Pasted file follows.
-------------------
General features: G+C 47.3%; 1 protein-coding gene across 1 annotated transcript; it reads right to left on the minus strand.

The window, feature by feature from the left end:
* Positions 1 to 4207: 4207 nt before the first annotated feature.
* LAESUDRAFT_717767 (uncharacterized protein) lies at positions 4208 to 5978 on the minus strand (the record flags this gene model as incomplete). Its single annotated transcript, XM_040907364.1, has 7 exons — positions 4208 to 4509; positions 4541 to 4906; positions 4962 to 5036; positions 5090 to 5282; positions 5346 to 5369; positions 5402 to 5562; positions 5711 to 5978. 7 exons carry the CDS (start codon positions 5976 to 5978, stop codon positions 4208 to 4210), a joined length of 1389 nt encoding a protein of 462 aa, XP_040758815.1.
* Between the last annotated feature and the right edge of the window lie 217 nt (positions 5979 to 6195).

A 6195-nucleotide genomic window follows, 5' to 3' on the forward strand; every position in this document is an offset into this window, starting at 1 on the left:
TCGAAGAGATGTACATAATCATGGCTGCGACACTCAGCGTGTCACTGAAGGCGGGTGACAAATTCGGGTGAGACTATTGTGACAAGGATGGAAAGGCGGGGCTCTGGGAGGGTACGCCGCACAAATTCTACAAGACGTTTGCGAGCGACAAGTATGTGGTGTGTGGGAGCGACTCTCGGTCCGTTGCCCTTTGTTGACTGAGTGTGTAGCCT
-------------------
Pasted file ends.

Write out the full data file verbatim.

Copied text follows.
General features: G+C 47.3%; 1 protein-coding gene across 1 annotated transcript; it reads right to left on the minus strand.

The window, feature by feature from the left end:
* Positions 1 to 4207: 4207 nt before the first annotated feature.
* LAESUDRAFT_717767 (uncharacterized protein) lies at positions 4208 to 5978 on the minus strand (the record flags this gene model as incomplete). Its single annotated transcript, XM_040907364.1, has 7 exons — positions 4208 to 4509; positions 4541 to 4906; positions 4962 to 5036; positions 5090 to 5282; positions 5346 to 5369; positions 5402 to 5562; positions 5711 to 5978. 7 exons carry the CDS (start codon positions 5976 to 5978, stop codon positions 4208 to 4210), a joined length of 1389 nt encoding a protein of 462 aa, XP_040758815.1.
* Between the last annotated feature and the right edge of the window lie 217 nt (positions 5979 to 6195).

A 6195-nucleotide genomic window follows, 5' to 3' on the forward strand; every position in this document is an offset into this window, starting at 1 on the left:
TCGAAGAGATGTACATAATCATGGCTGCGACACTCAGCGTGTCACTGAAGGCGGGTGACAAATTCGGGTGAGACTATTGTGACAAGGATGGAAAGGCGGGGCTCTGGGAGGGTACGCCGCACAAATTCTACAAGACGTTTGCGAGCGACAAGTATGTGGTGTGTGGGAGCGACTCTCGGTCCGTTGCCCTTTGTTGACTGAGTGTGTAGCCT